The Bowmont Merino sheep have been selectively bred for British conditions, generation after generation to provide us with a superfine UK fibre.
Throw in a cold front from Siberia and one of the hottest summers to date and even this hardy, British flock would question their surroundings.
We caught up with Bowmont sheep farmer, Lesley Prior on the complexities of working with animals, all the while reminded how special this flock of resilient sheep really are.
Thought you and your amazing customers might like an update on the farm. I wish you were all close enough to visit but instead, this will have to do!
It’s been a difficult year largely because of the weather. The Beast From The East hit us really hard in March and we were thigh deep in snow for about 2 weeks with the severe cold lasting for much longer. Fortunately we lamb later than usual so we just had adult sheep to care for but it was still tough enough. The water in the barn froze and carrying buckets to 500 animals 3 times a day is no joke. The snow was powder and blew in all the crevices. We had to shovel 10cm out of the middle of the barn each morning before we started anything else. We also ran out of our own silage and had to use some bought in hay which turned out to be bad news as it crumbled and got into the Merino wool as the sheep ate it and caused problems during processing this year – I know this means you’ve had to change tack and there is no jumper for 2018. The weather was a Beast in so many ways!
Spring finally arrived and in early April we went to Uruguay to the 10th World Merino Conference – a fantastic opportunity to meet and learn from the best growers in the world. 27 countries were there. We picked up lots of useful tips. No one was surprised to hear we were growing quality Merino in the UK. It grows successfully everywhere else so why not here!!
Then it was back to the farm and into lambing 2 days after we got back. All went very well apart from one of my favourite ewes who struggled and needed a caesarean at 4am one morning. Her ram lamb was huge and very poorly after a rough start in life. We had to tube feed him for 5 days until he was able to suckle from his mum. “Julius” is now amazing and will, I hope, be a star ram for me in the future. He met HRH The Prince of Wales when he visited Finisterre in July and behaved impeccably! He’s a very gentle boy, thanks perhaps to me being so hands on in the first few days. My vet, Claire comes every month for a routine clinic to check all is well, and always insists on seeing Julius. She’s extremely proud of him!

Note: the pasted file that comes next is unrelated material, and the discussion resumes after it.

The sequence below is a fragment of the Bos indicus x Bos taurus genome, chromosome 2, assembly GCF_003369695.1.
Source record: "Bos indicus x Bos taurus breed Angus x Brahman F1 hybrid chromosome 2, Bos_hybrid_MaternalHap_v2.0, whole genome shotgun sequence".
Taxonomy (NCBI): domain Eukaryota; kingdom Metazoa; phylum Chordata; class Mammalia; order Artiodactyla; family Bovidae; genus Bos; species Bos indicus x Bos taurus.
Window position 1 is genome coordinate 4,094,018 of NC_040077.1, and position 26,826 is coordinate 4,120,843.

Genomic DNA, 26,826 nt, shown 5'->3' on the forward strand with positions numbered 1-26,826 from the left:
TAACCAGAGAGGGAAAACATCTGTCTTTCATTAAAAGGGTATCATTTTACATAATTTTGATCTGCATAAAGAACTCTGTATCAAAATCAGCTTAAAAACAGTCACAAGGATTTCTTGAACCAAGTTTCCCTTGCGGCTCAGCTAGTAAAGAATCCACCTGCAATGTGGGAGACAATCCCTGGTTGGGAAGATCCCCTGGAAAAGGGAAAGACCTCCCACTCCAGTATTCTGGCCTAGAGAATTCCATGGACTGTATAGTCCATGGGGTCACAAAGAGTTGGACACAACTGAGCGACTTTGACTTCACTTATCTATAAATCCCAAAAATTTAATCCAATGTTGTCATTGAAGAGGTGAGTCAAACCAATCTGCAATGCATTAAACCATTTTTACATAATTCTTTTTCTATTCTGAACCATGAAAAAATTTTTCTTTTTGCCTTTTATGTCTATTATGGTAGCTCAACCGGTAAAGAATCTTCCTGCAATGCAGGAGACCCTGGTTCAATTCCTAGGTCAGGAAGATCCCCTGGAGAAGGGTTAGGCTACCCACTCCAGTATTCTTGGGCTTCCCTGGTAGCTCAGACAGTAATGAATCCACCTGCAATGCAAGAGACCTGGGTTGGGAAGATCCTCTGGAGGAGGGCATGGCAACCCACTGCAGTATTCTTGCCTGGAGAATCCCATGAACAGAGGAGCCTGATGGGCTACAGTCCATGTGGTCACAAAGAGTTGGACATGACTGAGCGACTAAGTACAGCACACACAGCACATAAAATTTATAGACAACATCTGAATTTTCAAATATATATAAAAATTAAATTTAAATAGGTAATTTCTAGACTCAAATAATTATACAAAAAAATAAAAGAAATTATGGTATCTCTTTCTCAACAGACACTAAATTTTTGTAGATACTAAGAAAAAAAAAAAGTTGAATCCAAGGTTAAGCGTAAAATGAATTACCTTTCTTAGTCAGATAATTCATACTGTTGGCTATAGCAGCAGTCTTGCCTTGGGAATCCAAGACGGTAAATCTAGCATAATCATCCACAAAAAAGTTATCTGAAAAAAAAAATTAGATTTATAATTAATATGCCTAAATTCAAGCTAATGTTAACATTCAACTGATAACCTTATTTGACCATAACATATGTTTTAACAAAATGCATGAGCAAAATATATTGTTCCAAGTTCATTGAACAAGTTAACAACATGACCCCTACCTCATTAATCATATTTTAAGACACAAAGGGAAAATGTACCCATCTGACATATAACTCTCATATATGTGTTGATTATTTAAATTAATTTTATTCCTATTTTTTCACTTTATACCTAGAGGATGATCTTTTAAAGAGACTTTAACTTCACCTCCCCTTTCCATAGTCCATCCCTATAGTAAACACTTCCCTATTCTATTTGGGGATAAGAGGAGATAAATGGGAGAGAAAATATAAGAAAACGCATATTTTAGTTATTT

Summer was, as we all know, incredibly dry and hot. The sheep revelled in it. We were lucky - we didn’t run out of grass like some farms but we were relieved when the rain came in September. Right now we’ve more or less finished breeding. The rams have returned to their friends for a rest and the girls are now keeping their precious lambs safe on board until it all begins again in the Spring.
Love to all,
A note from Debbie Luffman, Finisterre Product Director
We’re bitterly disappointed not to have a Bowmont jumper this season, due to the processing issues, it’s our jewel in the crown of our knitwear collection, and a perfect example of slow fashion, limited flock = limited jumpers. No yarn = no jumpers! We know every aspect of the supply chain intimately, right back to the sheep, thanks to Lesley. Every season we learn something new about the wonders of wool and about unravelling it and transforming it into our product, and we’re delighted to have been able to use the fibre this year for our beautiful Bowmont wool melton shirt, let’s see what delights and challenges the future holds.
Images By Lesley Prior, Abbi Hughes and Yehya Al-Hafidh